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And if we press that, we get that 9500 over three is equivalent to 3166 and two-thirds.
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And we have shown, as required, that the volume of the remaining solid is 3166 and two-thirds centimetres cubed.
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Part b) The shaded face of the solid has exactly four lines of symmetry.
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The shaded face has been drawn out again below.
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Work out the size of angle 𝑥 as shown on the diagram.
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Notice how what we actually have here is a right-angled triangle for which we’re trying to find the size of one of the angles.
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That tells us we’re going to need to use right angle trigonometry.
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Before we can do that though, we need to calculate at least two of the sizes of its sides.
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We know that this shaded face has exactly four lines of symmetry.
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This tells us that the larger and smaller squares share a centre, as shown.
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We can therefore find the values of the two lengths shown by subtracting 10 centimetres from 15 centimetres.
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Halving five will give us the width of the right-angled triangle that we’re interested in.
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Five divided by two is 2.5, so our triangle is 2.5 centimetres wide.
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We also know that this part here is 2.5 centimetres and that the side of the larger square is 15 centimetres in length.
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So we can subtract 2.5 from 15 to tell us the height of our right-angled triangle.
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That’s 12.5 centimetres.
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Now we have a right-angled triangle for which we know the length of two of the sides.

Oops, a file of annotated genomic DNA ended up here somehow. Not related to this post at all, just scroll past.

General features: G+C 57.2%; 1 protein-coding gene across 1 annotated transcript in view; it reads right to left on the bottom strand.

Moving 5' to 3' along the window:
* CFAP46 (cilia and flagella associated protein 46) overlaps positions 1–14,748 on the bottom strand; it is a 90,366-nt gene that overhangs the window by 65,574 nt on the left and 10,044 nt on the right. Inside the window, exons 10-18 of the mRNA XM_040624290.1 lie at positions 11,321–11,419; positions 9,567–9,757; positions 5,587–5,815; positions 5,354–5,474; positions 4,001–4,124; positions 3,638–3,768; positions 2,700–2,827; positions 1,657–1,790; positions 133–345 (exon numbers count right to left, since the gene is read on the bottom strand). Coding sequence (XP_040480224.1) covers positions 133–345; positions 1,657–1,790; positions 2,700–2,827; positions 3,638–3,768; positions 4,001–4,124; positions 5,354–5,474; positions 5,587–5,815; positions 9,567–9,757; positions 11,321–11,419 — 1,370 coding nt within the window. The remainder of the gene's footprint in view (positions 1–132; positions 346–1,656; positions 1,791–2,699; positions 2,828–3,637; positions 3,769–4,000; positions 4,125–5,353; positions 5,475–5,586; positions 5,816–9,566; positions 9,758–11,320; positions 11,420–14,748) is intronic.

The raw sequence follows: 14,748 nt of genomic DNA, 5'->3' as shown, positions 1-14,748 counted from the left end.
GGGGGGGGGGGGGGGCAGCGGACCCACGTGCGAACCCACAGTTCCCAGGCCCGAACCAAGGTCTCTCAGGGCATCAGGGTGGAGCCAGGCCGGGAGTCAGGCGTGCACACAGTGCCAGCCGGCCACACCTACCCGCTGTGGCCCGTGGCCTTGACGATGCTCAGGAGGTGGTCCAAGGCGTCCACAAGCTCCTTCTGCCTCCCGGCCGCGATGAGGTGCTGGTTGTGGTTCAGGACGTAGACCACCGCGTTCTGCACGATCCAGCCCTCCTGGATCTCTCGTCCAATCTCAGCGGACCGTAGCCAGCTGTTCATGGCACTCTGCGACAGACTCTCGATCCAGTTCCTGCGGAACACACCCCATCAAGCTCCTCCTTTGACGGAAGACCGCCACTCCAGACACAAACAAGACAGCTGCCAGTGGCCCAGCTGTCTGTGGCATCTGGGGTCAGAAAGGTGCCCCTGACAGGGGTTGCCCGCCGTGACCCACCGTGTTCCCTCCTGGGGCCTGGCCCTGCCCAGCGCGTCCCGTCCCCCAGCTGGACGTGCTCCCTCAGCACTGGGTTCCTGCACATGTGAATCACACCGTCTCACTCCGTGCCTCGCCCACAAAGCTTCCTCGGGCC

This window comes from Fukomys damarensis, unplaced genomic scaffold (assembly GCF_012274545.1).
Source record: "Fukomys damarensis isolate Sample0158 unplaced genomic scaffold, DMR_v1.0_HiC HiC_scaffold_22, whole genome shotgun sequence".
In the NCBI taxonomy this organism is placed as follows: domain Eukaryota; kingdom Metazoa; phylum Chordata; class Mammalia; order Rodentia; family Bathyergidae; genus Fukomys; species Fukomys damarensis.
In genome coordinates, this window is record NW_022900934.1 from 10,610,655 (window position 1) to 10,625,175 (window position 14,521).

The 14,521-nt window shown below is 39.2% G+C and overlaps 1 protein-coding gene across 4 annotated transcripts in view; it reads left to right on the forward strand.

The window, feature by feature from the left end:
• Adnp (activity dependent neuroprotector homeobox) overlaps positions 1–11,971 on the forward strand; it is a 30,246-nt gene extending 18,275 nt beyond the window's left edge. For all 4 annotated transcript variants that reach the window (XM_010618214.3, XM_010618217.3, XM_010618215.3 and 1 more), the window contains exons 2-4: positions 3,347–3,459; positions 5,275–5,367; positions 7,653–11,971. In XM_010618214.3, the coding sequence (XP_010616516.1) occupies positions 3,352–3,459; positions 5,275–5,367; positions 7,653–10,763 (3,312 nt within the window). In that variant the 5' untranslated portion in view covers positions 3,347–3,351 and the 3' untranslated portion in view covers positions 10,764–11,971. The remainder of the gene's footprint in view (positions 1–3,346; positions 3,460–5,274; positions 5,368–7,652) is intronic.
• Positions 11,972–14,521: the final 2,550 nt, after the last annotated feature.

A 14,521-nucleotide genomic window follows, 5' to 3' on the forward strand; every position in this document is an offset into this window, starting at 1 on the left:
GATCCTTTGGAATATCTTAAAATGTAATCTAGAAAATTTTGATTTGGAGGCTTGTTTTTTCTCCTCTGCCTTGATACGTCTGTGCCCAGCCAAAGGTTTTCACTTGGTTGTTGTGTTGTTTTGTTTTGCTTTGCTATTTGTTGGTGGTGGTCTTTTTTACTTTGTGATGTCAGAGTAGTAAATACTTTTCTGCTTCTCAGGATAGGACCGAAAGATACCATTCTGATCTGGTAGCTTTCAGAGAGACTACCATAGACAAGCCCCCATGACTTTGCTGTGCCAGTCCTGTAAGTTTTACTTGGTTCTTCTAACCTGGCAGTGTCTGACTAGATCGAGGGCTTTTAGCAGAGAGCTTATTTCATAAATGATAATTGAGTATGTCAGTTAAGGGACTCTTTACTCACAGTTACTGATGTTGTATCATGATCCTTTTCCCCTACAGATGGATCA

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Let’s begin by labelling the sides of the triangle.
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The hypotenuse is the longest side.
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It’s the side opposite the right angle.
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The side opposite the included angle 𝑥 is known as the opposite.
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And the final side is the adjacent.
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It’s the one left over but is also next to the included angle.
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We know the lengths of the opposite and adjacent sides of this triangle.
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That means we use the tan ratio.
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Tan of 𝜃 is equal to opposite over adjacent.
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Substituting what we know about our right-angled triangle into this formula and we get tan 𝑥 is equal to 12.5 divided by 2.5.
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12.5 divided by 2.5 is five, so we get tan of 𝑥 is equal to five.
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To solve this equation, we want to do the opposite of tan.
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That’s the inverse tan.
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So 𝑥 is equal to the inverse tan of five.
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Typing this into our calculator and we get that 𝑥 is equal to 78.690 and so on degrees.
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The question doesn’t specify what we should round our answer to.
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So here I’ve chosen two decimal places.
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𝑥 is equal to 78.69 degrees.